Hydrosalpinx causes include:
- Previous untreated sexually transmitted infections (STIs), like chlamydia and gonorrhea.
- Pelvic inflammatory disease (PID), oftentimes resulting from untreated STIs.
- Scar tissue left over from pelvic surgery, especially surgery on your fallopian tubes.
- Tissue build-up from endometriosis.
- Some tumors.
Diagnosis and Tests
What tests will be done to diagnose a blocked fallopian tube?
Tests to check your fallopian tubes for a blockage include:
- Ultrasound: Your fallopian tubes aren’t usually visible on an ultrasound. But if they’re swollen because of fluid build-up, they’ll appear larger than usual. Sometimes, they’ll be shaped like sausage. Your provider can order additional tests to confirm that what’s causing the change is a hydrosalpinx.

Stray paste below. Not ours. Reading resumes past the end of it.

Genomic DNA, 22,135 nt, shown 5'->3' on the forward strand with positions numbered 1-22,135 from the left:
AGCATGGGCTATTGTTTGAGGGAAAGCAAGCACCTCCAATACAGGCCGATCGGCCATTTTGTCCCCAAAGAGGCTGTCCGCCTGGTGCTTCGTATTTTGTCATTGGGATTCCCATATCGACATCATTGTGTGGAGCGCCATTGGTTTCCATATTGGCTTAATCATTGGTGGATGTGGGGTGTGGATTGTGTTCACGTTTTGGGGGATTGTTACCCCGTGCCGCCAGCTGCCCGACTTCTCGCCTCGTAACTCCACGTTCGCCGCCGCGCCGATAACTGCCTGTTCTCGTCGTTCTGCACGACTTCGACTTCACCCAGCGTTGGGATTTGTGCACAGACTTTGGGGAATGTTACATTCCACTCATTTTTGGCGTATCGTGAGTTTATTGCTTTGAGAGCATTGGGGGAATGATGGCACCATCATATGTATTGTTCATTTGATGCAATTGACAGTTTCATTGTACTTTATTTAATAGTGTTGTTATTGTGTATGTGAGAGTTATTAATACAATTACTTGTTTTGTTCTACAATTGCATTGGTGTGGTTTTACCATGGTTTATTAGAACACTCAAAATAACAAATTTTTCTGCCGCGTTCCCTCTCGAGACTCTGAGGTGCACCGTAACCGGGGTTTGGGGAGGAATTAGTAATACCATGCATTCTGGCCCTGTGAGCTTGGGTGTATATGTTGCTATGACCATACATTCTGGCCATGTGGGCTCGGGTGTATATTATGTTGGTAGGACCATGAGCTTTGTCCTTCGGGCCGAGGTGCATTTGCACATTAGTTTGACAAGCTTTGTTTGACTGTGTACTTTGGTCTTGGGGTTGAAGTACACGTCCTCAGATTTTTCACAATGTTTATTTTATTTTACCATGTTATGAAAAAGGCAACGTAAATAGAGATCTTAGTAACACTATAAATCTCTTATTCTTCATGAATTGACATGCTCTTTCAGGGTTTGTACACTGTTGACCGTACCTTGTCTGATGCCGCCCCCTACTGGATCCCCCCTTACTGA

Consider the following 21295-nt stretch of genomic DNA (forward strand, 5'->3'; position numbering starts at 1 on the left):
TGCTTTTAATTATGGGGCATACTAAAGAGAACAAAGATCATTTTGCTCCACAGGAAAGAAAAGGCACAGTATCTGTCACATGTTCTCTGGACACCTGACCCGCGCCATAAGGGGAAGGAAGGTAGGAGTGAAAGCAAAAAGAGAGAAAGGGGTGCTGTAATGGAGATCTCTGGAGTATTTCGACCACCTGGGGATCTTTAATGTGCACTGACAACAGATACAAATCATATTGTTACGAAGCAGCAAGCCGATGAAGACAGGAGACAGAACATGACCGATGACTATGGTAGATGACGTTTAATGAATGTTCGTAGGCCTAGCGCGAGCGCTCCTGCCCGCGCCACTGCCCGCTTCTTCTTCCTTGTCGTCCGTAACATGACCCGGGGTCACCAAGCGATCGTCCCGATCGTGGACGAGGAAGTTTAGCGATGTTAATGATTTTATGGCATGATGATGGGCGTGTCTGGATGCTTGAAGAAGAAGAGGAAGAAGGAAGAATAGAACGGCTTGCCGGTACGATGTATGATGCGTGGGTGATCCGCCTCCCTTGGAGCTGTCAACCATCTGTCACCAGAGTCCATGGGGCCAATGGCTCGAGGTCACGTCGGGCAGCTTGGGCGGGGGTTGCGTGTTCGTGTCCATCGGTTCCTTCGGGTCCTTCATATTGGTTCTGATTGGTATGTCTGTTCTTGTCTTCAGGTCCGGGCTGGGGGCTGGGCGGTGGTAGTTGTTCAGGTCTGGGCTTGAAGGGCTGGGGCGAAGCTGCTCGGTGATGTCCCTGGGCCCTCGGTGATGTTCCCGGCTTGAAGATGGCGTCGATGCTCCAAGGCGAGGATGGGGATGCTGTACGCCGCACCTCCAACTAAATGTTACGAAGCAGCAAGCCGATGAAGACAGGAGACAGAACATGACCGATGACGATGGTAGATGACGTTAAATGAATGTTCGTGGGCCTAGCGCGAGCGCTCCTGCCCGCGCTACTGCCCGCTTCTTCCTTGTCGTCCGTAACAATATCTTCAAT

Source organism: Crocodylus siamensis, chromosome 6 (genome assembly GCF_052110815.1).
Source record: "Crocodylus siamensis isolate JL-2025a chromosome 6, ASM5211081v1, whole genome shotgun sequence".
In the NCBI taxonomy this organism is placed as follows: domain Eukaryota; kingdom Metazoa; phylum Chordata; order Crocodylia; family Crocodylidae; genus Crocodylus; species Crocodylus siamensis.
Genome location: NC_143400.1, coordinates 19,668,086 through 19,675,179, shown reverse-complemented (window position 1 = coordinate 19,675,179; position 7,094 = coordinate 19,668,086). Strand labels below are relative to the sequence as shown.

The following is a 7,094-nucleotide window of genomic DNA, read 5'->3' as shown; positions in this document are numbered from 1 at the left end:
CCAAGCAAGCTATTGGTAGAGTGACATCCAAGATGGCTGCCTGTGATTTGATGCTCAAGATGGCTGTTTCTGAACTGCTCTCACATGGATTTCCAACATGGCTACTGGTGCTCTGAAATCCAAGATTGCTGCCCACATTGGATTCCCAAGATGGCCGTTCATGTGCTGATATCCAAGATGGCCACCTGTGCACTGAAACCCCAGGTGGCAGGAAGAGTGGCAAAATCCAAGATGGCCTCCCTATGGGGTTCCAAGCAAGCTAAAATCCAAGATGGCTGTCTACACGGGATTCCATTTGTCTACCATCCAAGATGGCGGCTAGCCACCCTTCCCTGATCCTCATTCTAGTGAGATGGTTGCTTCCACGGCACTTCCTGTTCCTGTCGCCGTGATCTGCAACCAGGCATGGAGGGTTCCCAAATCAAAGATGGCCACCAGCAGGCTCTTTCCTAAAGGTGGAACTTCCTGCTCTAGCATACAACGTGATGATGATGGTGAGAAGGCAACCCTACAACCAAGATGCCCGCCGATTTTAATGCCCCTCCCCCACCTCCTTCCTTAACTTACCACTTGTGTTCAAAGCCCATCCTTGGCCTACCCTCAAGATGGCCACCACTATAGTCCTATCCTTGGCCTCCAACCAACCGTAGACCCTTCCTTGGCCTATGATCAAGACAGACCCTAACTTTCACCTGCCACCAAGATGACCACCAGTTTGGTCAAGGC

- Hysterosalpingogram (HSG): An HSG is an X-ray dye test to check for blockages in your fallopian tubes. It’s the most common test used to diagnose hydrosalpinx. Your provider will insert a dye medium into your uterus and watch its movement via X-ray. If the dye spills out of your tubes and into your pelvic cavity, your tubes are open. If the dye stops, your tubes are blocked.
- Laparoscopy: Laparoscopy is a minimally invasive surgery that allows your provider to see inside your abdominal cavity. They make tiny cuts into your belly and insert a small camera (laparoscope) inside to take a closer look at your fallopian tubes. Sometimes, they’ll insert a catheter into your vagina and cervix to pump dye into your uterus and fallopian tubes to check for blockages. Laparoscopy can be used to confirm the results of an HSG.